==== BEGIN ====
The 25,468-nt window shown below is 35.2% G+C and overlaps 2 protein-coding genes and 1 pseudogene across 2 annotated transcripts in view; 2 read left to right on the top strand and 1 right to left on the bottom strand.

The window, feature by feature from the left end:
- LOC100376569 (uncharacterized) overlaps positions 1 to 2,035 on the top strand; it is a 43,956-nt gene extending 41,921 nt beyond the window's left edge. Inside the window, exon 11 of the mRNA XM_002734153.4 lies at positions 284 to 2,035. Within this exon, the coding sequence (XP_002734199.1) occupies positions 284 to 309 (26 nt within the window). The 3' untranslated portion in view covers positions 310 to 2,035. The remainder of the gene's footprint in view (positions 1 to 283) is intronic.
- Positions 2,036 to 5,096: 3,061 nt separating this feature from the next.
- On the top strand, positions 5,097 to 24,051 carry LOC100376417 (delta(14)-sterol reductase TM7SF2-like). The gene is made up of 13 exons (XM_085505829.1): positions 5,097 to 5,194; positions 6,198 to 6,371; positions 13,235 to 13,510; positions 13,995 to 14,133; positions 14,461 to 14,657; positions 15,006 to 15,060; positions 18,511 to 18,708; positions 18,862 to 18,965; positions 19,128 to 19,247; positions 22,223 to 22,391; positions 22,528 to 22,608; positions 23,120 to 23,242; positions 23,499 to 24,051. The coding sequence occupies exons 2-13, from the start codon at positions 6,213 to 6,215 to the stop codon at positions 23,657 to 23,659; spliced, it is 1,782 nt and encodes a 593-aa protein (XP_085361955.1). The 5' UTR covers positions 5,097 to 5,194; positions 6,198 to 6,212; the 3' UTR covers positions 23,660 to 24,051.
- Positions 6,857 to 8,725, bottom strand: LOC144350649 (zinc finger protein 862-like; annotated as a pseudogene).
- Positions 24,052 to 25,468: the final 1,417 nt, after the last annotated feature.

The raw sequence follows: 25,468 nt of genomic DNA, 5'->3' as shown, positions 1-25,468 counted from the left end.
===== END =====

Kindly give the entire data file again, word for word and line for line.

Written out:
The 25,468-nt window shown below is 35.2% G+C and overlaps 2 protein-coding genes and 1 pseudogene across 2 annotated transcripts in view; 2 read left to right on the top strand and 1 right to left on the bottom strand.

The window, feature by feature from the left end:
- LOC100376569 (uncharacterized) overlaps positions 1 to 2,035 on the top strand; it is a 43,956-nt gene extending 41,921 nt beyond the window's left edge. Inside the window, exon 11 of the mRNA XM_002734153.4 lies at positions 284 to 2,035. Within this exon, the coding sequence (XP_002734199.1) occupies positions 284 to 309 (26 nt within the window). The 3' untranslated portion in view covers positions 310 to 2,035. The remainder of the gene's footprint in view (positions 1 to 283) is intronic.
- Positions 2,036 to 5,096: 3,061 nt separating this feature from the next.
- On the top strand, positions 5,097 to 24,051 carry LOC100376417 (delta(14)-sterol reductase TM7SF2-like). The gene is made up of 13 exons (XM_085505829.1): positions 5,097 to 5,194; positions 6,198 to 6,371; positions 13,235 to 13,510; positions 13,995 to 14,133; positions 14,461 to 14,657; positions 15,006 to 15,060; positions 18,511 to 18,708; positions 18,862 to 18,965; positions 19,128 to 19,247; positions 22,223 to 22,391; positions 22,528 to 22,608; positions 23,120 to 23,242; positions 23,499 to 24,051. The coding sequence occupies exons 2-13, from the start codon at positions 6,213 to 6,215 to the stop codon at positions 23,657 to 23,659; spliced, it is 1,782 nt and encodes a 593-aa protein (XP_085361955.1). The 5' UTR covers positions 5,097 to 5,194; positions 6,198 to 6,212; the 3' UTR covers positions 23,660 to 24,051.
- Positions 6,857 to 8,725, bottom strand: LOC144350649 (zinc finger protein 862-like; annotated as a pseudogene).
- Positions 24,052 to 25,468: the final 1,417 nt, after the last annotated feature.

The raw sequence follows: 25,468 nt of genomic DNA, 5'->3' as shown, positions 1-25,468 counted from the left end.